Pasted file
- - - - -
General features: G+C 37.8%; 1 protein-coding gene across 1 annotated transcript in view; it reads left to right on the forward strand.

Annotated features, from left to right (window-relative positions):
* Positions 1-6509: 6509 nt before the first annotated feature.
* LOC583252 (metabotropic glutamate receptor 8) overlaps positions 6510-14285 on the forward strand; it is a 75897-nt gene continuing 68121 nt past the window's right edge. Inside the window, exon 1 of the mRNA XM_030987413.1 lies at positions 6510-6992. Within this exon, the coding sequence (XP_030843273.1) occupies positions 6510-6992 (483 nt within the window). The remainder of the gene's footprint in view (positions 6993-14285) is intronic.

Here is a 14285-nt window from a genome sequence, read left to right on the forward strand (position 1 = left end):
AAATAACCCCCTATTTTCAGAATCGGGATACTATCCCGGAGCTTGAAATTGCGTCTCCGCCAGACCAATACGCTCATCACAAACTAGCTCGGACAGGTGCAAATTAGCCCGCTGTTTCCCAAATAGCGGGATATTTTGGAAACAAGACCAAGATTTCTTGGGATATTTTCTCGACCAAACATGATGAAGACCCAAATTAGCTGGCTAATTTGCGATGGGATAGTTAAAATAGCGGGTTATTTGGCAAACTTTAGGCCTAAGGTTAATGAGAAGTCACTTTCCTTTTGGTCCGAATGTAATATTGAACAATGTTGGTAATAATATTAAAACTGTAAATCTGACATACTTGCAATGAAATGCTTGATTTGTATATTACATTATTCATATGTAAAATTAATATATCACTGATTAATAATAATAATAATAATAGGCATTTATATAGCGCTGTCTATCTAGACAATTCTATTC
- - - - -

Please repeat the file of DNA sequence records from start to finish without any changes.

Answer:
General features: G+C 37.8%; 1 protein-coding gene across 1 annotated transcript in view; it reads left to right on the forward strand.

Annotated features, from left to right (window-relative positions):
* Positions 1-6509: 6509 nt before the first annotated feature.
* LOC583252 (metabotropic glutamate receptor 8) overlaps positions 6510-14285 on the forward strand; it is a 75897-nt gene continuing 68121 nt past the window's right edge. Inside the window, exon 1 of the mRNA XM_030987413.1 lies at positions 6510-6992. Within this exon, the coding sequence (XP_030843273.1) occupies positions 6510-6992 (483 nt within the window). The remainder of the gene's footprint in view (positions 6993-14285) is intronic.

Here is a 14285-nt window from a genome sequence, read left to right on the forward strand (position 1 = left end):
AAATAACCCCCTATTTTCAGAATCGGGATACTATCCCGGAGCTTGAAATTGCGTCTCCGCCAGACCAATACGCTCATCACAAACTAGCTCGGACAGGTGCAAATTAGCCCGCTGTTTCCCAAATAGCGGGATATTTTGGAAACAAGACCAAGATTTCTTGGGATATTTTCTCGACCAAACATGATGAAGACCCAAATTAGCTGGCTAATTTGCGATGGGATAGTTAAAATAGCGGGTTATTTGGCAAACTTTAGGCCTAAGGTTAATGAGAAGTCACTTTCCTTTTGGTCCGAATGTAATATTGAACAATGTTGGTAATAATATTAAAACTGTAAATCTGACATACTTGCAATGAAATGCTTGATTTGTATATTACATTATTCATATGTAAAATTAATATATCACTGATTAATAATAATAATAATAATAGGCATTTATATAGCGCTGTCTATCTAGACAATTCTATTC